Dave we are truly sorry you had to make the decision to not continue. I know its tough after putting in so much preparation. I think back to my first marathon attempt,making the smart decision to drop out at 18 miles. It was defintely the smart thing to do. It was a learning experience. At our age we are wiser and more experienced to know this is not the time. Yes like you I have grandkids that I want to love and share their lives with. No risk of life is worth missing out on the experience of seeing those smiling faces. You made the right decision,we love you and look forward to seeing soon.
Take care,
Don and Barb

Anonymous said...

Dr. Dave,

We still admire you - and believe me, making a decision not to continue is sometimes more courageous (not to mention wise.) Praise the Lord that you're ok!
You're still our hero.

Jim McFarland

Anonymous said...

You showed courage and wisdom - the qualities of a true warrior.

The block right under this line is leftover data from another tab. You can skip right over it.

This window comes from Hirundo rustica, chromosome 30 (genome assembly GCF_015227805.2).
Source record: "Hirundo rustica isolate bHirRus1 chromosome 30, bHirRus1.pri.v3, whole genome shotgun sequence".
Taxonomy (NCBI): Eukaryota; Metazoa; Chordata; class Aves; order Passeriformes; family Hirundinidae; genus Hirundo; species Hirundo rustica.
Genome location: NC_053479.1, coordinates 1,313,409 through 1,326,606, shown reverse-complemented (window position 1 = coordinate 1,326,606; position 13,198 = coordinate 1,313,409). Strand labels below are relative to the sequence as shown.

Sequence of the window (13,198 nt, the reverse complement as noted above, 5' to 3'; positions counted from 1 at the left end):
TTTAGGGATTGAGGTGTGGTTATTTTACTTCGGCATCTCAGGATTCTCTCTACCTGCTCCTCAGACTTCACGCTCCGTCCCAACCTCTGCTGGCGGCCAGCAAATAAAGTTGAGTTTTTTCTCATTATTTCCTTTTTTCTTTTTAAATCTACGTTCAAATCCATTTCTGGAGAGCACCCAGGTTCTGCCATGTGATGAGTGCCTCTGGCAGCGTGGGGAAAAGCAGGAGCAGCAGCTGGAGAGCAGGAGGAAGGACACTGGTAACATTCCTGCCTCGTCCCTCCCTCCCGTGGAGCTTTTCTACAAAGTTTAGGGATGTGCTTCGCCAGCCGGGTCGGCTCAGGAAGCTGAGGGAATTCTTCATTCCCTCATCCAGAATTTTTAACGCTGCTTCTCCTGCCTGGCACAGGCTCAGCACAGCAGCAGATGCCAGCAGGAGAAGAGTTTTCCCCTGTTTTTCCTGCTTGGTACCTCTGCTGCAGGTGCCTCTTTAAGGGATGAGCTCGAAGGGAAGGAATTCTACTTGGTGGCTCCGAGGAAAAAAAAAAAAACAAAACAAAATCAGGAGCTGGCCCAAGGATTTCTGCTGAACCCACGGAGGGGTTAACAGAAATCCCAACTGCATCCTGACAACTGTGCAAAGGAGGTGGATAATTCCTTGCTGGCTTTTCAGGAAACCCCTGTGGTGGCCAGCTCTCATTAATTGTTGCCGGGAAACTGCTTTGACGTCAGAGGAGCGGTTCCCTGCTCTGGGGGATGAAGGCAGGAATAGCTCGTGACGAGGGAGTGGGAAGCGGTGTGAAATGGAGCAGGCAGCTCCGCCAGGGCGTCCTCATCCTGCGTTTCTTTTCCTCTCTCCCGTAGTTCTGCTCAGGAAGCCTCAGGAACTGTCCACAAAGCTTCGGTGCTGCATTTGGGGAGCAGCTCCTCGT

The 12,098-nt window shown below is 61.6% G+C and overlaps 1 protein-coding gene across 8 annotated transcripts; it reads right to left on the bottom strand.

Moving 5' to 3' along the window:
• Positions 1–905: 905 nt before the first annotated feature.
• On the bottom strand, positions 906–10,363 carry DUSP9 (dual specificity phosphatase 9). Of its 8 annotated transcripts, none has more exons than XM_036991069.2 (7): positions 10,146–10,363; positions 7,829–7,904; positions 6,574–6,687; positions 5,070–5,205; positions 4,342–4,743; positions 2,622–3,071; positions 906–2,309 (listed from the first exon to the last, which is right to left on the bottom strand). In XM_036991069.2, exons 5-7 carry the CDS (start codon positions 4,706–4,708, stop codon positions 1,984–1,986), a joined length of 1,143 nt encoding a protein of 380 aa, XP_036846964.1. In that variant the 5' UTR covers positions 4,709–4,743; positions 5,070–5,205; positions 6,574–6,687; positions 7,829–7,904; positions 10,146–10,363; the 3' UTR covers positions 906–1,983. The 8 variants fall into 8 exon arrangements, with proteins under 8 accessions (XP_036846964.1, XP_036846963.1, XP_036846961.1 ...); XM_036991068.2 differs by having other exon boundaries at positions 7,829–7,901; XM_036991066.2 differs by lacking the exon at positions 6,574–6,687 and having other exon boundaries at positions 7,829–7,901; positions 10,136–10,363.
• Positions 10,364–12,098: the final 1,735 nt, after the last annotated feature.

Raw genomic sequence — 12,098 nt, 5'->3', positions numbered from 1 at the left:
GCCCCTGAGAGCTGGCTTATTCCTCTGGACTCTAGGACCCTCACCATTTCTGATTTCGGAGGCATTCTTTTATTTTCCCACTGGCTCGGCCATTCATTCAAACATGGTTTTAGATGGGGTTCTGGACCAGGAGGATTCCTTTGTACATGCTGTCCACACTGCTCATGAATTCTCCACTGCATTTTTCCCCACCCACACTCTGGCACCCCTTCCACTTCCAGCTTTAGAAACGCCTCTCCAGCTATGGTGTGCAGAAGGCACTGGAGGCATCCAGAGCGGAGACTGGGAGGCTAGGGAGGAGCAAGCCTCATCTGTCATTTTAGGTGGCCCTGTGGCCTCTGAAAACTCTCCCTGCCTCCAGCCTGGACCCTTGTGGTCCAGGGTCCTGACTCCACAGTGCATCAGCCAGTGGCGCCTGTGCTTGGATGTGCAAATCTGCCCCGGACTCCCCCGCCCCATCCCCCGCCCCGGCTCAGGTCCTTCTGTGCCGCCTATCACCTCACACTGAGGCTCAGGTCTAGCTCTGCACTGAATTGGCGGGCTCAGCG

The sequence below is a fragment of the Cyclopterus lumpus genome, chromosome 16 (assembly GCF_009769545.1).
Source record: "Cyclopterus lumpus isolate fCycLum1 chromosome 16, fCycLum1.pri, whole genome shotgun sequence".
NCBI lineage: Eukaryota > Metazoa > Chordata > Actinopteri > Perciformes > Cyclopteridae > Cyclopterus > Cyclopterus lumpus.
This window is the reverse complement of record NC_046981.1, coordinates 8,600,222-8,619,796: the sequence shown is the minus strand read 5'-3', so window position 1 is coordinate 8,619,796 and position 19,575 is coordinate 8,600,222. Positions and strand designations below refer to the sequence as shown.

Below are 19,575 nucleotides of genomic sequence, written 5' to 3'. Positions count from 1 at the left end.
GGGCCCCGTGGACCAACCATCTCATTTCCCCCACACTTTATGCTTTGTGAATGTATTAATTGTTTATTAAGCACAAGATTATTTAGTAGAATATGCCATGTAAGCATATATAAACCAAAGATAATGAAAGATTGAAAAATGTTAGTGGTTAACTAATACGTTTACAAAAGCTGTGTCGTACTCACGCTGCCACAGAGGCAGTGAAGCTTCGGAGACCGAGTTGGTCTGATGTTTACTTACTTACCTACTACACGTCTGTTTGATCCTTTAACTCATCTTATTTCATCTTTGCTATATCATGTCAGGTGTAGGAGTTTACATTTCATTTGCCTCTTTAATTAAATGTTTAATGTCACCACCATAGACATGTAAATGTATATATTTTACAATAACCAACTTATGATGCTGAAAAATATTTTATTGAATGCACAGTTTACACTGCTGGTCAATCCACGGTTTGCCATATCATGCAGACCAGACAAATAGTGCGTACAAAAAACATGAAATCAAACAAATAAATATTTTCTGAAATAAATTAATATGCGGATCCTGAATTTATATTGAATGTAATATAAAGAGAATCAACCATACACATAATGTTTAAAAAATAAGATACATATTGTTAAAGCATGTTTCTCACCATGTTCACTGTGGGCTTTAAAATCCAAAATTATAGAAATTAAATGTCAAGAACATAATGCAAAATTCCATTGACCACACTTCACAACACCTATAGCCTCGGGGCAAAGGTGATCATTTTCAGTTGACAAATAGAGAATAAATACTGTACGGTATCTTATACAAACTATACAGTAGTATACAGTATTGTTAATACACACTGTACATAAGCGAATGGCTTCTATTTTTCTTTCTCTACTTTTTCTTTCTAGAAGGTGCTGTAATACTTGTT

Thank you for your good example.

I am a runner. "We are what we repeatedly do" said...


Having run in well over 100 degree temps last year when I was deployed in Egypt I can simpathize with your troubles! The body can only take so much and having completed a 40 miler there that took 2 full days of kidney pain and diarhea/cramps to finally come out of, and a 50 miler that necessitated 3 full IV bags to stop the diarhea I KNOW for fact you could not have continued without similiar help.
Recover well...Go plan in the COOLER mountains of Colorado and if you are up for it you are welcome to pace me in Silverton next month!

annette bednosky said...

I am so happy you are alive! You are smart and strong. I am sitting here with tears of relief and empathy for you as I listened to your blog post. You are brave and solid and a role model for me and thousands of others. Your story is scary and smart and courageous. I am proud of you for seeing so clearly your reality and "humanness"!
I wish you a fast physical recovery from your life edge challenge and in time, complete emotional recovery from your dissapointments. You changed your plans because you had to. I admire your courage and think even more highly of you for doing the "right" thing.